Peet v. Roth Hotel Co.
191 Minn. 151, 253 N.W. 546 (1934)
Peet left a fancy ring with the desk clerk at the Roth
Hotel. She gave instructions for the ring to be delivered to a jeweler
named Hotz, but the ring was lost by the desk clerk, Edwards.
Edwards failed to inform either Peet or Hotz that the
ring had gone missing.
Peet sued Roth as the bailee of the ring.
The ring was a bailment, Peet was the bailor,
and Roth was the bailee.
The Trial Court found for Peet and awarded damages of
$2140. Roth appealed.
The Trial Court found that Roth was legally a bailee,
and was therefore responsible for the loss of the ring.
The Minnesota Supreme Court affirmed.
Roth argued that in order for there to be a bailment,
there must be mutual assent on both parties. Since Roth never agreed to
become a bailee, he can't be held responsible.
Courts have consistently held that if you do not assent
to take control of a bailment, you are not a bailee.
In this case, the Minnesota Supreme Court found that the desk clerk assented for the
Roth argued that the hotel was not a bailee,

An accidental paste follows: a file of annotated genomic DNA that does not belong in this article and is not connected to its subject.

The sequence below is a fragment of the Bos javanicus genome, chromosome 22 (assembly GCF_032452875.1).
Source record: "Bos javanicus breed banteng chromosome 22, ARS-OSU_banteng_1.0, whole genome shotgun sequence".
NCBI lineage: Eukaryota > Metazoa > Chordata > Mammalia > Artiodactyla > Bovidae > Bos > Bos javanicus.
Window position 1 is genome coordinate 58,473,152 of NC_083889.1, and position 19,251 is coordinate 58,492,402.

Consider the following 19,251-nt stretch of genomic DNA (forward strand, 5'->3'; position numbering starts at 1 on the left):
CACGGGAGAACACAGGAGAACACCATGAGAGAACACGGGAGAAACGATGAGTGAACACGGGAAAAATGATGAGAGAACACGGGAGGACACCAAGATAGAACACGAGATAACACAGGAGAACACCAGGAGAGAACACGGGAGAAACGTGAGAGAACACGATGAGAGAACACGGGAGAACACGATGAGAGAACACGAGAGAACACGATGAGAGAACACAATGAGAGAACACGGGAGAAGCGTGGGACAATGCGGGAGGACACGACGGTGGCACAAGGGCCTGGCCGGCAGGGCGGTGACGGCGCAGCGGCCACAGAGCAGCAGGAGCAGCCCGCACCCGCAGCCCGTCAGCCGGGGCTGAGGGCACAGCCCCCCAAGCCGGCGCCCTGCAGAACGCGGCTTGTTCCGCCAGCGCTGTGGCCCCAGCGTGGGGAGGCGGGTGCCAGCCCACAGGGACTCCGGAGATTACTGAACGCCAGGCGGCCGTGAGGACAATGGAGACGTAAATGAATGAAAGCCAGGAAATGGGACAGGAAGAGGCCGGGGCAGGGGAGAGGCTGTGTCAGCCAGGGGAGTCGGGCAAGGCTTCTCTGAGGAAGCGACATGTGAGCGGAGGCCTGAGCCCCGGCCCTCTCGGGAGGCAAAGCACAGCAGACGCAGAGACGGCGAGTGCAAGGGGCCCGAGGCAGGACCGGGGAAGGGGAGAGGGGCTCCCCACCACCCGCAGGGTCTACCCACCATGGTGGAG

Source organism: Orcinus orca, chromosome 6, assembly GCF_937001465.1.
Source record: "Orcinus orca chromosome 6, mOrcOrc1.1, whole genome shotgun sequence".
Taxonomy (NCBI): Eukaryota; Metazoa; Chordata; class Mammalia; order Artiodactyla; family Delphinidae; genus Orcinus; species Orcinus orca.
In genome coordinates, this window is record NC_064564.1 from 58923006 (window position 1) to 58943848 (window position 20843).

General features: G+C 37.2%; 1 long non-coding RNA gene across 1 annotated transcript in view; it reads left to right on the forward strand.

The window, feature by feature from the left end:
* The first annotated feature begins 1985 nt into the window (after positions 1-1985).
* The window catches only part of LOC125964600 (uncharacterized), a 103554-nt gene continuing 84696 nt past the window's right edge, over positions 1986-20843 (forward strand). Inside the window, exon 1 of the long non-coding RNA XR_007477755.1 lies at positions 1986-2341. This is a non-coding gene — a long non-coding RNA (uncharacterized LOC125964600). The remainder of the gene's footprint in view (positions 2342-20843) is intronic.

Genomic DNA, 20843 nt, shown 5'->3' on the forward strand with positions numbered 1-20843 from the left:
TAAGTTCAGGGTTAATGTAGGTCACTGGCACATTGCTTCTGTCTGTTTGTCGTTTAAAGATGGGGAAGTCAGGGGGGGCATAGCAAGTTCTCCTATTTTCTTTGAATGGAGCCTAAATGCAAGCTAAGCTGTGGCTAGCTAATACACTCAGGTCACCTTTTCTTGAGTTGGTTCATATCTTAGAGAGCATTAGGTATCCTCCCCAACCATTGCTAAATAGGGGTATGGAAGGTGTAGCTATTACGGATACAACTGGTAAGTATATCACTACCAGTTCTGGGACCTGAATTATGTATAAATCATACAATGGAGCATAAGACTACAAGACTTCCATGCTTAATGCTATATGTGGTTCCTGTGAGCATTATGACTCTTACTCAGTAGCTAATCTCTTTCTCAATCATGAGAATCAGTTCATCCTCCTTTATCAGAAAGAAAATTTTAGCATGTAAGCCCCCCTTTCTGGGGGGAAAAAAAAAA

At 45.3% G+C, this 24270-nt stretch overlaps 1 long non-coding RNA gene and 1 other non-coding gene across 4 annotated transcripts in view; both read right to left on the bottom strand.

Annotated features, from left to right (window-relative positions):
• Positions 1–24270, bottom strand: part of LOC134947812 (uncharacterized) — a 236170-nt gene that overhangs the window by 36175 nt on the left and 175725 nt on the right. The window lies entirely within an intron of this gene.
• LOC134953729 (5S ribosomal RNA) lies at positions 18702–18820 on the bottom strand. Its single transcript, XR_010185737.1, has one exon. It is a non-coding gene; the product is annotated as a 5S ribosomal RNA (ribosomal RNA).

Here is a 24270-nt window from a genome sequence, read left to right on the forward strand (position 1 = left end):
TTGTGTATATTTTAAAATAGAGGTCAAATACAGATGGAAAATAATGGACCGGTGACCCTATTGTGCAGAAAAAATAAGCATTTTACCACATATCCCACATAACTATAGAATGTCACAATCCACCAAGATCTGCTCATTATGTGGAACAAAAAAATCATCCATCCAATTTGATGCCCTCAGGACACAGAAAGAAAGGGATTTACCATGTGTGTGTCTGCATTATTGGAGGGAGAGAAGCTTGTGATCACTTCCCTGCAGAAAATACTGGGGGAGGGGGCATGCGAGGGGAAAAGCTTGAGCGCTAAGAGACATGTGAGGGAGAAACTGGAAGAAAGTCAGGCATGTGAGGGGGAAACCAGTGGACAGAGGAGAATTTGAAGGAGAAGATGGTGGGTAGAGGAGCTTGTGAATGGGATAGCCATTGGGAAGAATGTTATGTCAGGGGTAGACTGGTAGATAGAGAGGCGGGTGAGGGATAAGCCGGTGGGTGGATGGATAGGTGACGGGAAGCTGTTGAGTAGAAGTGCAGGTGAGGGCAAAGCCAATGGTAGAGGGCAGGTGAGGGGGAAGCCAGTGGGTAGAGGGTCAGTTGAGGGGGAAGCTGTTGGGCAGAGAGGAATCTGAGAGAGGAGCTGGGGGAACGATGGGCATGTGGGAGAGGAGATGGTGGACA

because they did not know how valuable the ring was. However, the Court found that as long as the desk clerk assented to take control of a ring, it didn't matter how valuable it was.
In other bailment cases, the verdict usually
turned on fact such as valuable diamonds sealed inside a generic
envelope. There, the bailee had no way of knowing what was
inside. But in this case the desk clerk knew that he was holding a valuable ring.
The Court also found that the bailment
was mutually beneficial.
Roth argued that the hotel got nothing in return for taking
care of the ring. But the Court found that they took the ring as part
of their regular business services, and they generated goodwill and
return customers by performing such services.
In the past, a bailee that gets a reciprocal
benefit from the bailment was under a duty to exercise ordinary
Like when you borrow someone's lawnmower to mow your
In the past, a bailee that does not get a
reciprocal benefit from the bailment was just under a duty to
refrain from gross negligence.
Like when some guy at the train station tells you to
watch his suitcase for a minute.
The Court rejected such distinctions and now holds
everyone to the ordinary care standard.
There is an exception to the ordinary care standard. If
the bailee delivers the bailment to the wrong person, they
are absolutely liable, even if they used ordinary care.